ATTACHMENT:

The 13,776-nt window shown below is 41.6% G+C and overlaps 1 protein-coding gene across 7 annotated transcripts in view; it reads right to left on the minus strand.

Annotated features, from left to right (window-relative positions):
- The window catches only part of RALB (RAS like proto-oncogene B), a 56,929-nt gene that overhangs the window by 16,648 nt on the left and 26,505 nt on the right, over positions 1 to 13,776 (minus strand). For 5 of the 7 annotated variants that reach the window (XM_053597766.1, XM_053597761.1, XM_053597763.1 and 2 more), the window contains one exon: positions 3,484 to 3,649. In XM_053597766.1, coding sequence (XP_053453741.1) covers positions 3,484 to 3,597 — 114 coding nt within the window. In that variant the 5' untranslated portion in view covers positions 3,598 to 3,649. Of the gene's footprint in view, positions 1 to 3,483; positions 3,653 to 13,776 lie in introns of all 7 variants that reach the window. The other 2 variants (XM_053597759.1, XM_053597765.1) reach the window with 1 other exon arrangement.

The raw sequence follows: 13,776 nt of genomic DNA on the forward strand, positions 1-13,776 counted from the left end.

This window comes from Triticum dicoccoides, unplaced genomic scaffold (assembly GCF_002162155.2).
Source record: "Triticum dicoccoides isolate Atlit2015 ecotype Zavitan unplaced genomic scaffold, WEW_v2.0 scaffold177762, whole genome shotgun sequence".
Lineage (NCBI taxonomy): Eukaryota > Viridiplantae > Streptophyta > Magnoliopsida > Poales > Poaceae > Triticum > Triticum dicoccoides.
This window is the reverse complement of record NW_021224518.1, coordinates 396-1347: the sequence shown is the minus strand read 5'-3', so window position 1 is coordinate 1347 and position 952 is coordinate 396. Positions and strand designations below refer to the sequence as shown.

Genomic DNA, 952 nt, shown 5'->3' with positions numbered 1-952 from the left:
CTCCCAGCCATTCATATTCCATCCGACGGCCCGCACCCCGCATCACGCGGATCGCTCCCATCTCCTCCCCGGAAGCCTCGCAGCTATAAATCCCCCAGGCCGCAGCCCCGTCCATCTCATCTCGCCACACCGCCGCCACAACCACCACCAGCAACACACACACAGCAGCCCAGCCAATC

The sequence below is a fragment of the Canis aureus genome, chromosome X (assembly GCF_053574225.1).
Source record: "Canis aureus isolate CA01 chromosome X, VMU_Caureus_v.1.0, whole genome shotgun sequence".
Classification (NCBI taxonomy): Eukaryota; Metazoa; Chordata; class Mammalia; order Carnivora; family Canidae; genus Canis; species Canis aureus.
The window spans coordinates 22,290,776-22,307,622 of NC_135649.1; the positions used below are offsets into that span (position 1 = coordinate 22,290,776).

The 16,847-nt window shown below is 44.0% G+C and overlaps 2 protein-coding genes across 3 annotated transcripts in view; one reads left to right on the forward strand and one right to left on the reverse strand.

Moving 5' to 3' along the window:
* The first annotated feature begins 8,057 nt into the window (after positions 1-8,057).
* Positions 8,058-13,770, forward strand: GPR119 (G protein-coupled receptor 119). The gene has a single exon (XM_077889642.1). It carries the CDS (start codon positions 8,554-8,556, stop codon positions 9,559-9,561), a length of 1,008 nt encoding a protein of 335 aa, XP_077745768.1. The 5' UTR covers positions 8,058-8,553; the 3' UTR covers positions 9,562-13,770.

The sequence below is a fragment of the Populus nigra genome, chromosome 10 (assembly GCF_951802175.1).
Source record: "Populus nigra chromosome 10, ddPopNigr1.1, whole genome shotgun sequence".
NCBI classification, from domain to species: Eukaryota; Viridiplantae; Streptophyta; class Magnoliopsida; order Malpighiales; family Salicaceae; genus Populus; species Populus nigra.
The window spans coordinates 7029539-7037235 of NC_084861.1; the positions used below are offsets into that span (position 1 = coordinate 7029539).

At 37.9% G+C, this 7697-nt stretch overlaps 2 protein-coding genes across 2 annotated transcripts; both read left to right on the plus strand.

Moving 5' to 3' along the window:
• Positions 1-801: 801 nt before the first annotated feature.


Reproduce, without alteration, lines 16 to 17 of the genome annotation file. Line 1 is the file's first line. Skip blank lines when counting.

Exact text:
Moving 5' to 3' along the window:
* The first annotated feature begins 8,057 nt into the window (after positions 1-8,057).